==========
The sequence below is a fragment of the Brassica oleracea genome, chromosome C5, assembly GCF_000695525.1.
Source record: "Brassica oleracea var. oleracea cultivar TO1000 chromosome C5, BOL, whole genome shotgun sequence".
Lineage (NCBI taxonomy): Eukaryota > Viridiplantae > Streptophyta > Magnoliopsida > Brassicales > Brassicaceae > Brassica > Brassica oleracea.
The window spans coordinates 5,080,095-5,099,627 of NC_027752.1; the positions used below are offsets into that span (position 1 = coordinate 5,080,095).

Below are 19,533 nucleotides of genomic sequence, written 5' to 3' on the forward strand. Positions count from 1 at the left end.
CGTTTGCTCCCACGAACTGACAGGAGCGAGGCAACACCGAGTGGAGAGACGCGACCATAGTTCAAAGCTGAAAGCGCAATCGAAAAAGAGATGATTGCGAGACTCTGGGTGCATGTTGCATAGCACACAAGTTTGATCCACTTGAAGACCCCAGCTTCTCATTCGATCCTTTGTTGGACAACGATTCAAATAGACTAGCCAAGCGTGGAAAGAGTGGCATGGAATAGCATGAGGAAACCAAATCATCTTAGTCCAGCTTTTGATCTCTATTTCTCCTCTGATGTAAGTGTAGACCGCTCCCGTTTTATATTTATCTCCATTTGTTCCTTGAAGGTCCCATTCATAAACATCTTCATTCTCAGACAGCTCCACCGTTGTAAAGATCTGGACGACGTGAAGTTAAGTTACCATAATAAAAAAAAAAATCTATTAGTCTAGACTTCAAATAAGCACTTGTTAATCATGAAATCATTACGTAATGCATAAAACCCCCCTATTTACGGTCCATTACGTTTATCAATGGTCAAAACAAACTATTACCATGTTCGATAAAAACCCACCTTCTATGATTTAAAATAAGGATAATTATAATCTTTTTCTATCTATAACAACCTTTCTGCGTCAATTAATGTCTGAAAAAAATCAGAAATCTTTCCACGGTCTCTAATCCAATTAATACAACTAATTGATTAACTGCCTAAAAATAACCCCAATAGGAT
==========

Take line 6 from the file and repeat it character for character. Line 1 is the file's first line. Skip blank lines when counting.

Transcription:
CGTTTGCTCCCACGAACTGACAGGAGCGAGGCAACACCGAGTGGAGAGACGCGACCATAGTTCAAAGCTGAAAGCGCAATCGAAAAAGAGATGATTGCGAGACTCTGGGTGCATGTTGCATAGCACACAAGTTTGATCCACTTGAAGACCCCAGCTTCTCATTCGATCCTTTGTTGGACAACGATTCAAATAGACTAGCCAAGCGTGGAAAGAGTGGCATGGAATAGCATGAGGAAACCAAATCATCTTAGTCCAGCTTTTGATCTCTATTTCTCCTCTGATGTAAGTGTAGACCGCTCCCGTTTTATATTTATCTCCATTTGTTCCTTGAAGGTCCCATTCATAAACATCTTCATTCTCAGACAGCTCCACCGTTGTAAAGATCTGGACGACGTGAAGTTAAGTTACCATAATAAAAAAAAAAATCTATTAGTCTAGACTTCAAATAAGCACTTGTTAATCATGAAATCATTACGTAATGCATAAAACCCCCCTATTTACGGTCCATTACGTTTATCAATGGTCAAAACAAACTATTACCATGTTCGATAAAAACCCACCTTCTATGATTTAAAATAAGGATAATTATAATCTTTTTCTATCTATAACAACCTTTCTGCGTCAATTAATGTCTGAAAAAAATCAGAAATCTTTCCACGGTCTCTAATCCAATTAATACAACTAATTGATTAACTGCCTAAAAATAACCCCAATAGGAT